I’m once again in the final stages of implementing and integrating a CRM system, this one being SalesForce. These systems have come a long way over the years and labeling them as CRM [Customer Relationship Management] is about as sensible as calling a car a “Horseless Carriage”.
CRM systems are an outgrowth of SFA [Sales Force Automation] and were largely implemented by companies to help manage their sales-force, revenue pipeline, customer contacts, and to some extent their sales process. No doubt, many companies still use them this way. That’s fine, but doing only that greatly under-utilizes the product’s capabilities and value. Further, companies that just use CRM for those tasks find the product to really not deliver value and generally the sales force using the product find it more of a burden than a help.
A tool like SalesForce is more closely aligned to an ERP system and a Business Process Improvement system than it is to a CRM system. The system is extremely capable of being configured to automate many process tasks operationally within the organization while providing detailed “real time reports” along the way. This can be invaluable to companies interested in improving operations, reducing costs, and creating a much richer experience for their customers along the way.
Multiple Sales Processes – All organizations have multiple Business Processes executing in parallel. This is true for sales processes too. Not only do sales organizations typically have several sales processes that have different sales cycles, they have different process steps. For example, we may have one sales process which has a cycle of one day and is essentially a stock to dock cycle and we can have another cycle that is six months long and requires a total solution sales. Different processes, different metrics, and both can managed using a system like SalesForce.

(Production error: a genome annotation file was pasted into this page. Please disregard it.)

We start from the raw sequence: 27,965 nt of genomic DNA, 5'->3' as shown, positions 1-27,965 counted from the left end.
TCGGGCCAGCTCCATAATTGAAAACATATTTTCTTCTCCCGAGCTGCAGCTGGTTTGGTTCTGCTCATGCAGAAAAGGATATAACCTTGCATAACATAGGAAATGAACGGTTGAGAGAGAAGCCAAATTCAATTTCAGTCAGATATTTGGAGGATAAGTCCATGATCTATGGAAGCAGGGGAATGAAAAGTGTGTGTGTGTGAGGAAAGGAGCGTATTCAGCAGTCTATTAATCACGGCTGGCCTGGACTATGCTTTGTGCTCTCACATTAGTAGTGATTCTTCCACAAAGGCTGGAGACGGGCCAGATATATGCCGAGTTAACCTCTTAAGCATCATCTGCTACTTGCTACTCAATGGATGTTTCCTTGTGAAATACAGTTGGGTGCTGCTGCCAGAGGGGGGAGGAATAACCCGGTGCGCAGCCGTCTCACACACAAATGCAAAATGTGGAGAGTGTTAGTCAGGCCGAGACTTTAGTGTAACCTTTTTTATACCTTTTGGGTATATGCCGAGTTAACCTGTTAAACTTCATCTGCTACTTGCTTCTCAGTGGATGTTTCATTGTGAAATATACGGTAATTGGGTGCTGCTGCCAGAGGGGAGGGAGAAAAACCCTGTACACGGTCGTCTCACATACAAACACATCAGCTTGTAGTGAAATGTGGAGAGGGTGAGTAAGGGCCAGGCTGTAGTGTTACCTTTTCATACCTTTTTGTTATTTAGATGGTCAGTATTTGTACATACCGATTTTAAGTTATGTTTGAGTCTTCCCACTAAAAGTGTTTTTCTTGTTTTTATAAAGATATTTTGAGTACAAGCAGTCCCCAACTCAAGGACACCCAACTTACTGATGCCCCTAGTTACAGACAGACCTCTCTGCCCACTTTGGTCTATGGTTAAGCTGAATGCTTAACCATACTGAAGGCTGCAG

Many companies view the sales process as a process that is discreet from the rest of the organization. They are not. They begin with Customer Acquisition [Marketing] move through a fulfillment phase, and end with customer service and back office operations such as accounting. Reporting occurs at every step along with work flow and task management.
I will examine several of these processes in my next post, including some automation approaches and using process improvement techniques like DMAIC [Design Manage Analyze Improve Control], to really improve organizational performance.
The first steps are to install the processes as they exist today and then work to improve them one at a time. Really a lot of work but well worth the effort.